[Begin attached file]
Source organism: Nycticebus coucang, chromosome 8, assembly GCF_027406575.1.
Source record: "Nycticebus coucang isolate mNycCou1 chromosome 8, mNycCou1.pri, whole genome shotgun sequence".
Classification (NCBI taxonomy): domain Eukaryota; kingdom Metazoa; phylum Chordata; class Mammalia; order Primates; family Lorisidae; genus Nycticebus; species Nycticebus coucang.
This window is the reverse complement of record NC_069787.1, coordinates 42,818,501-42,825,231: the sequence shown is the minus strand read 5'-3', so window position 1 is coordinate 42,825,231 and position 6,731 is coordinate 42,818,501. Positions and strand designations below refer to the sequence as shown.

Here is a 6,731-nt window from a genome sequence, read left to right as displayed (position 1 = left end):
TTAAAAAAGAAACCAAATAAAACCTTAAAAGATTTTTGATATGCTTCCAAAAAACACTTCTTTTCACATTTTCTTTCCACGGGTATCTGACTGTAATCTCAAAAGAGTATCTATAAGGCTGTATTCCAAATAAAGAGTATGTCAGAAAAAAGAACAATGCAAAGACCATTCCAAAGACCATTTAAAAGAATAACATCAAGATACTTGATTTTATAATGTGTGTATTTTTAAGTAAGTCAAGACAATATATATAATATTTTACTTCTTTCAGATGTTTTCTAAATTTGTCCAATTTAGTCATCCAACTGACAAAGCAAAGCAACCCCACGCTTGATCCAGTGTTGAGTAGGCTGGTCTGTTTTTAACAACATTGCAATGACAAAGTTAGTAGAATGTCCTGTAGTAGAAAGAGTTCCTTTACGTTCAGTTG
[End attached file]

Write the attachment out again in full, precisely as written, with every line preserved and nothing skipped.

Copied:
Source organism: Nycticebus coucang, chromosome 8, assembly GCF_027406575.1.
Source record: "Nycticebus coucang isolate mNycCou1 chromosome 8, mNycCou1.pri, whole genome shotgun sequence".
Classification (NCBI taxonomy): domain Eukaryota; kingdom Metazoa; phylum Chordata; class Mammalia; order Primates; family Lorisidae; genus Nycticebus; species Nycticebus coucang.
This window is the reverse complement of record NC_069787.1, coordinates 42,818,501-42,825,231: the sequence shown is the minus strand read 5'-3', so window position 1 is coordinate 42,825,231 and position 6,731 is coordinate 42,818,501. Positions and strand designations below refer to the sequence as shown.

Here is a 6,731-nt window from a genome sequence, read left to right as displayed (position 1 = left end):
TTAAAAAAGAAACCAAATAAAACCTTAAAAGATTTTTGATATGCTTCCAAAAAACACTTCTTTTCACATTTTCTTTCCACGGGTATCTGACTGTAATCTCAAAAGAGTATCTATAAGGCTGTATTCCAAATAAAGAGTATGTCAGAAAAAAGAACAATGCAAAGACCATTCCAAAGACCATTTAAAAGAATAACATCAAGATACTTGATTTTATAATGTGTGTATTTTTAAGTAAGTCAAGACAATATATATAATATTTTACTTCTTTCAGATGTTTTCTAAATTTGTCCAATTTAGTCATCCAACTGACAAAGCAAAGCAACCCCACGCTTGATCCAGTGTTGAGTAGGCTGGTCTGTTTTTAACAACATTGCAATGACAAAGTTAGTAGAATGTCCTGTAGTAGAAAGAGTTCCTTTACGTTCAGTTG